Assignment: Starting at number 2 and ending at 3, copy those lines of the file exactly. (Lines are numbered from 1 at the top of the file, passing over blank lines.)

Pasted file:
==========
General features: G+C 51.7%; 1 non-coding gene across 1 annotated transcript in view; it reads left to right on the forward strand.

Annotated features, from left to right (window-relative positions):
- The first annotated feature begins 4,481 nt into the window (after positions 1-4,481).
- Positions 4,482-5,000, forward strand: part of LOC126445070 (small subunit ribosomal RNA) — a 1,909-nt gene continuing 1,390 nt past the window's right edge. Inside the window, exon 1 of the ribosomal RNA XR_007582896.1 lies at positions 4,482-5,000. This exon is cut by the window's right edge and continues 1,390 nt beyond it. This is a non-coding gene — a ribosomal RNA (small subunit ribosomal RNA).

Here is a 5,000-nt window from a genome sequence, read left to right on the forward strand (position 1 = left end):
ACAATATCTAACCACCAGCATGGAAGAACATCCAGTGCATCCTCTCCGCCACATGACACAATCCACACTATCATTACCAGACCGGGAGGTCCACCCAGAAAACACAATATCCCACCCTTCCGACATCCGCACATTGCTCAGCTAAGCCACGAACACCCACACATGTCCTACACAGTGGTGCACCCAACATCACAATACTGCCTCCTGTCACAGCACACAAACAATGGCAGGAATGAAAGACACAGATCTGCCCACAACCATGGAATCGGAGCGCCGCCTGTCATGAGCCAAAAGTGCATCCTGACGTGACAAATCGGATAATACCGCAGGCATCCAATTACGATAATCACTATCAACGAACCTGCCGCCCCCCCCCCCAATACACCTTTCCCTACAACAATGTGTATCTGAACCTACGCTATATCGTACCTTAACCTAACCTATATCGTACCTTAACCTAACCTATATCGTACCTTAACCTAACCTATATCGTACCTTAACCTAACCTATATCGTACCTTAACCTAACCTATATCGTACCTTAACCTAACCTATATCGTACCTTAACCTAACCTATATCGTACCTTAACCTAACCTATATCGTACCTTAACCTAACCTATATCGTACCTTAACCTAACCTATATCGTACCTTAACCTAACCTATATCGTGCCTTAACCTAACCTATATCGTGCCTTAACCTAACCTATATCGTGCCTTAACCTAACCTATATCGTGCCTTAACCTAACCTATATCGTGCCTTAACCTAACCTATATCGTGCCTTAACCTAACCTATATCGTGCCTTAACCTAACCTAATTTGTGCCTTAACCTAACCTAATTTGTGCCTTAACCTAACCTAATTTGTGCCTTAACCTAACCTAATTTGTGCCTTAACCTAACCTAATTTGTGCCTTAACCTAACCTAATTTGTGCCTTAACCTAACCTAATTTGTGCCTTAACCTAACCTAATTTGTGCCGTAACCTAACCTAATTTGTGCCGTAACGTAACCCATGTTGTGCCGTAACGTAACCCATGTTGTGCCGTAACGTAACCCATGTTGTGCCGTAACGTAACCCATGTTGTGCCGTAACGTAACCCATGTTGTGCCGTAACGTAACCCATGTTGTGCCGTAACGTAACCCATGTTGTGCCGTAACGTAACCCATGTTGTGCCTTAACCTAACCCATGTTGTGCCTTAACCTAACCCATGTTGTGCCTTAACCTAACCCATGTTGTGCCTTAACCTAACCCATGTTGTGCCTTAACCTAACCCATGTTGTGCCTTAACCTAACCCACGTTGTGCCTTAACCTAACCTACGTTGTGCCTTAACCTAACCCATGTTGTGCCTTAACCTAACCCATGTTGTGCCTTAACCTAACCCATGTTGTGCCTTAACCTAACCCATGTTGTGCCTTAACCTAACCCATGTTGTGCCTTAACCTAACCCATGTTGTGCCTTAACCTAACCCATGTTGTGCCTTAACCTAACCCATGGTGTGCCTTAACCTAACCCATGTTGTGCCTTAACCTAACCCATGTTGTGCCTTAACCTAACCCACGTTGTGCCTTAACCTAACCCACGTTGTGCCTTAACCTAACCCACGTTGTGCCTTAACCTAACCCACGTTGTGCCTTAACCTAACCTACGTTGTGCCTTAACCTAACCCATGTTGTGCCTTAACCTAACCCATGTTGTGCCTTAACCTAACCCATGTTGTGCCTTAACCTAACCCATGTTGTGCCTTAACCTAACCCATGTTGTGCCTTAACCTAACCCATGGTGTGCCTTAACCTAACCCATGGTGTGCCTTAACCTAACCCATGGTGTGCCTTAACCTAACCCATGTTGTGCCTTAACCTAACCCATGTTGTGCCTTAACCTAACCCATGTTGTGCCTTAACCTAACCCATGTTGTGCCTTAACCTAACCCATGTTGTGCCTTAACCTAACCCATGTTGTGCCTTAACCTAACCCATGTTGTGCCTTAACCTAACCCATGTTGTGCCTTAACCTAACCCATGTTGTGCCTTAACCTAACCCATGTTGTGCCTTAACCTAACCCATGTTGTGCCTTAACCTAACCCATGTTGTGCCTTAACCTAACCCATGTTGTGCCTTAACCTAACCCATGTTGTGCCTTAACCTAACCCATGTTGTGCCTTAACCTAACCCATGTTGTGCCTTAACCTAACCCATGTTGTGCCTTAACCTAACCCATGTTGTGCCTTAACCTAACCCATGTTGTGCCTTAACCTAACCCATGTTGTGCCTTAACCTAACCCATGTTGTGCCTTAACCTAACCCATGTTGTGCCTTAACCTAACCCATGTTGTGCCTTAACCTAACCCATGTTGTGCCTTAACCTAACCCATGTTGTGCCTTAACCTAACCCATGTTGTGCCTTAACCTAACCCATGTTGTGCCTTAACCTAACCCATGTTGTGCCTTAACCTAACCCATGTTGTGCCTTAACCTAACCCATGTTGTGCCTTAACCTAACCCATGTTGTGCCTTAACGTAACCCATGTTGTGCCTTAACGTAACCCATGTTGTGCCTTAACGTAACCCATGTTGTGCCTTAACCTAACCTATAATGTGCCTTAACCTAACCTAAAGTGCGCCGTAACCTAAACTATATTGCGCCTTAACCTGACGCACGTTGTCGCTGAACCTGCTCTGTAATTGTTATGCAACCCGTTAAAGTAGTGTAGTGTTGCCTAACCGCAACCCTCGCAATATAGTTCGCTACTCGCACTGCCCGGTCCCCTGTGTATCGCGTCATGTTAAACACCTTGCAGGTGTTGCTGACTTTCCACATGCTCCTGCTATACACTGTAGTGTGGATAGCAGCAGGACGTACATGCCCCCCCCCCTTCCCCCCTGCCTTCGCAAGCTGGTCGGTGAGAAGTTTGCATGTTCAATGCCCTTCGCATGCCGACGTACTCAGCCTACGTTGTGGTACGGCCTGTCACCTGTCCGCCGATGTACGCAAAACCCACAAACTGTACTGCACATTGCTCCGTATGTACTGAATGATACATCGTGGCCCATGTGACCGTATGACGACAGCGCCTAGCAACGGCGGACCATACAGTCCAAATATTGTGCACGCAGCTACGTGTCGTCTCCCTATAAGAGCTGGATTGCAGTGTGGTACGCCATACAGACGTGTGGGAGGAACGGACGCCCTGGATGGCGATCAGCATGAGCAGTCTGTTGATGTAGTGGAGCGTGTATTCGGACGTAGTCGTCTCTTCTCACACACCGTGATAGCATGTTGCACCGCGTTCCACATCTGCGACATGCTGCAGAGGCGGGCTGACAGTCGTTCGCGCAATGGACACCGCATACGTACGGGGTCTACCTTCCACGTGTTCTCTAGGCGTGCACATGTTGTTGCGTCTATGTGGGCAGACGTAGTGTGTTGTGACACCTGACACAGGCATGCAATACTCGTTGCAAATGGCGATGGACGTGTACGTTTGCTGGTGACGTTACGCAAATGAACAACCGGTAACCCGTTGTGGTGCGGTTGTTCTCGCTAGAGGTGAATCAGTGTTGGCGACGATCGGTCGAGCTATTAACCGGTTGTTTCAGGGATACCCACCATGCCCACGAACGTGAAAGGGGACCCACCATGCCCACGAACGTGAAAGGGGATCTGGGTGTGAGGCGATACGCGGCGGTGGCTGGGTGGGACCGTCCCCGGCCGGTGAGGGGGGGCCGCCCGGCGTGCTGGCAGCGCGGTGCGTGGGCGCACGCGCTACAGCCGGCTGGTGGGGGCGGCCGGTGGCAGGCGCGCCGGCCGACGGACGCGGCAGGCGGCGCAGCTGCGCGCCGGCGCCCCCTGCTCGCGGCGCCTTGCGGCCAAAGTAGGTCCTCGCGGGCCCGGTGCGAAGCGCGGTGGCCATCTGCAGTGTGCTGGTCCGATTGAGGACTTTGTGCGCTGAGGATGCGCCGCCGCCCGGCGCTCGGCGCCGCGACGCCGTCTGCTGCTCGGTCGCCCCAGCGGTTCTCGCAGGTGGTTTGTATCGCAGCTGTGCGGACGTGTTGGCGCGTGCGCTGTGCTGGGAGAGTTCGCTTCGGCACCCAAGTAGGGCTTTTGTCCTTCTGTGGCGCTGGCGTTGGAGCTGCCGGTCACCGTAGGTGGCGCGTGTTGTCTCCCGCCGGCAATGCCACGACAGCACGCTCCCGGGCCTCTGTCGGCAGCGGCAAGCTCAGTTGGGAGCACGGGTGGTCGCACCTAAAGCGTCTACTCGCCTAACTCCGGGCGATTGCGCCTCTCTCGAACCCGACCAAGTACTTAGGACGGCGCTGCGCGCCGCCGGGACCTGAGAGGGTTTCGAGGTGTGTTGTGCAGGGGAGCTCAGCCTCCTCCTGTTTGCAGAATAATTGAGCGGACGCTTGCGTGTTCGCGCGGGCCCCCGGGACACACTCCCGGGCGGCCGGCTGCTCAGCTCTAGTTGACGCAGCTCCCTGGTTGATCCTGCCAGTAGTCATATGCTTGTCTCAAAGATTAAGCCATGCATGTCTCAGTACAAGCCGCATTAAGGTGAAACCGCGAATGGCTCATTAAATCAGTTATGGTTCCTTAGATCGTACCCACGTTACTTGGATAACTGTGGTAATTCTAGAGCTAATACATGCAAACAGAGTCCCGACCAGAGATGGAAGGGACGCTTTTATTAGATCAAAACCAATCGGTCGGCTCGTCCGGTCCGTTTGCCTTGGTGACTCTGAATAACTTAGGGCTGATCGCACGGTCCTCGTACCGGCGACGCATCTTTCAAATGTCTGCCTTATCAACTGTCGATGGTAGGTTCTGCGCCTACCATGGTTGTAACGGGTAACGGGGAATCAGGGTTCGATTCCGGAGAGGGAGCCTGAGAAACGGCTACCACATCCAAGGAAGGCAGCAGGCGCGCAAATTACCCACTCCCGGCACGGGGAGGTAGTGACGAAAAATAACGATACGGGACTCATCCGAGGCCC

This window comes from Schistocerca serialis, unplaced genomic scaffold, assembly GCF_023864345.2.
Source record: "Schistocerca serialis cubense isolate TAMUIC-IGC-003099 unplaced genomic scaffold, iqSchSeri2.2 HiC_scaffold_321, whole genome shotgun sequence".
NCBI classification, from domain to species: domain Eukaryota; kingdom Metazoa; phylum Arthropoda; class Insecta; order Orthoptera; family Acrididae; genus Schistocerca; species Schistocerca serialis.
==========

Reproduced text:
Annotated features, from left to right (window-relative positions):
- The first annotated feature begins 4,481 nt into the window (after positions 1-4,481).